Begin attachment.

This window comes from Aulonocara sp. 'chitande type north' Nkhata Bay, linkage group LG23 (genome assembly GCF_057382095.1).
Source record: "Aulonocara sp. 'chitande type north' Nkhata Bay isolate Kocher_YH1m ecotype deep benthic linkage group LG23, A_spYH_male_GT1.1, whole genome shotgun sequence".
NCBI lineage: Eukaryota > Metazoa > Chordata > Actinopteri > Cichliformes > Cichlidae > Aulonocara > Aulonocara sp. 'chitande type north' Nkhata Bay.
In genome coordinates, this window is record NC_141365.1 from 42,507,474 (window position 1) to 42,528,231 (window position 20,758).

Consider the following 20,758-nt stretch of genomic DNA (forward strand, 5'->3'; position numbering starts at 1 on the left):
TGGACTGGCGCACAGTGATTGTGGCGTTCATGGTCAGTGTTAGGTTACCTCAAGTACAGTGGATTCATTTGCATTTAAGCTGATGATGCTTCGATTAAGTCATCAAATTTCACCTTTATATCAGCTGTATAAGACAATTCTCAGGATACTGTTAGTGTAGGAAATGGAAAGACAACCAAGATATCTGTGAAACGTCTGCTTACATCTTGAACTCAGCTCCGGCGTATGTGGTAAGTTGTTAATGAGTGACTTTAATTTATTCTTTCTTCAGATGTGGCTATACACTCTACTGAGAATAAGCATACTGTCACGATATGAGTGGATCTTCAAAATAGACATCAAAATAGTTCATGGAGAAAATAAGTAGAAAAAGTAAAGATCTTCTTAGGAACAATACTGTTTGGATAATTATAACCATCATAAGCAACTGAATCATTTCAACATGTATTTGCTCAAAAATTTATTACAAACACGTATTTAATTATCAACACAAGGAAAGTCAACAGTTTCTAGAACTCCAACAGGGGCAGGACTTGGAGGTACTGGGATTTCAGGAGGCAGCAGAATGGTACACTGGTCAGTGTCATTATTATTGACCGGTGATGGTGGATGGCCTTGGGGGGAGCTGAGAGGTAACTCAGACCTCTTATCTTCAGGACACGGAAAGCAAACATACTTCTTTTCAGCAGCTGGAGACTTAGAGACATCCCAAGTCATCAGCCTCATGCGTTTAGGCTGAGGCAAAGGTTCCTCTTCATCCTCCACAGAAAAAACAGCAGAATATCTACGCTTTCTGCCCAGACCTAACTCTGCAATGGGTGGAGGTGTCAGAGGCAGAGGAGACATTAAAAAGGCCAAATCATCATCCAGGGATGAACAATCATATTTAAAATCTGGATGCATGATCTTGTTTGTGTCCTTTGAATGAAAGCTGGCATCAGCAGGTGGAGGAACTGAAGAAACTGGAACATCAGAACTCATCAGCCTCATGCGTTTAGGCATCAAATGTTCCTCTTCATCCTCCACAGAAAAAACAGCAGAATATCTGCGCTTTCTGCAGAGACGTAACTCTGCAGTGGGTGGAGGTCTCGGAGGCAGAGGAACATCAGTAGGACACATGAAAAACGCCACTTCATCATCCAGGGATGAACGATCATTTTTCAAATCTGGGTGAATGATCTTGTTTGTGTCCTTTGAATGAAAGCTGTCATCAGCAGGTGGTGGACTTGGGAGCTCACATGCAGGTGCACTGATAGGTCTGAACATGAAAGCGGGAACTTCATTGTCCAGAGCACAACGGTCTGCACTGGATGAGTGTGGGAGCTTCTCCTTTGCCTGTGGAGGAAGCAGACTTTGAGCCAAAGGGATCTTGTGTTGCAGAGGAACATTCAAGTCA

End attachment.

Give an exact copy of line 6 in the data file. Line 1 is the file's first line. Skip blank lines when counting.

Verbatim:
TGGACTGGCGCACAGTGATTGTGGCGTTCATGGTCAGTGTTAGGTTACCTCAAGTACAGTGGATTCATTTGCATTTAAGCTGATGATGCTTCGATTAAGTCATCAAATTTCACCTTTATATCAGCTGTATAAGACAATTCTCAGGATACTGTTAGTGTAGGAAATGGAAAGACAACCAAGATATCTGTGAAACGTCTGCTTACATCTTGAACTCAGCTCCGGCGTATGTGGTAAGTTGTTAATGAGTGACTTTAATTTATTCTTTCTTCAGATGTGGCTATACACTCTACTGAGAATAAGCATACTGTCACGATATGAGTGGATCTTCAAAATAGACATCAAAATAGTTCATGGAGAAAATAAGTAGAAAAAGTAAAGATCTTCTTAGGAACAATACTGTTTGGATAATTATAACCATCATAAGCAACTGAATCATTTCAACATGTATTTGCTCAAAAATTTATTACAAACACGTATTTAATTATCAACACAAGGAAAGTCAACAGTTTCTAGAACTCCAACAGGGGCAGGACTTGGAGGTACTGGGATTTCAGGAGGCAGCAGAATGGTACACTGGTCAGTGTCATTATTATTGACCGGTGATGGTGGATGGCCTTGGGGGGAGCTGAGAGGTAACTCAGACCTCTTATCTTCAGGACACGGAAAGCAAACATACTTCTTTTCAGCAGCTGGAGACTTAGAGACATCCCAAGTCATCAGCCTCATGCGTTTAGGCTGAGGCAAAGGTTCCTCTTCATCCTCCACAGAAAAAACAGCAGAATATCTACGCTTTCTGCCCAGACCTAACTCTGCAATGGGTGGAGGTGTCAGAGGCAGAGGAGACATTAAAAAGGCCAAATCATCATCCAGGGATGAACAATCATATTTAAAATCTGGATGCATGATCTTGTTTGTGTCCTTTGAATGAAAGCTGGCATCAGCAGGTGGAGGAACTGAAGAAACTGGAACATCAGAACTCATCAGCCTCATGCGTTTAGGCATCAAATGTTCCTCTTCATCCTCCACAGAAAAAACAGCAGAATATCTGCGCTTTCTGCAGAGACGTAACTCTGCAGTGGGTGGAGGTCTCGGAGGCAGAGGAACATCAGTAGGACACATGAAAAACGCCACTTCATCATCCAGGGATGAACGATCATTTTTCAAATCTGGGTGAATGATCTTGTTTGTGTCCTTTGAATGAAAGCTGTCATCAGCAGGTGGTGGACTTGGGAGCTCACATGCAGGTGCACTGATAGGTCTGAACATGAAAGCGGGAACTTCATTGTCCAGAGCACAACGGTCTGCACTGGATGAGTGTGGGAGCTTCTCCTTTGCCTGTGGAGGAAGCAGACTTTGAGCCAAAGGGATCTTGTGTTGCAGAGGAACATTCAAGTCA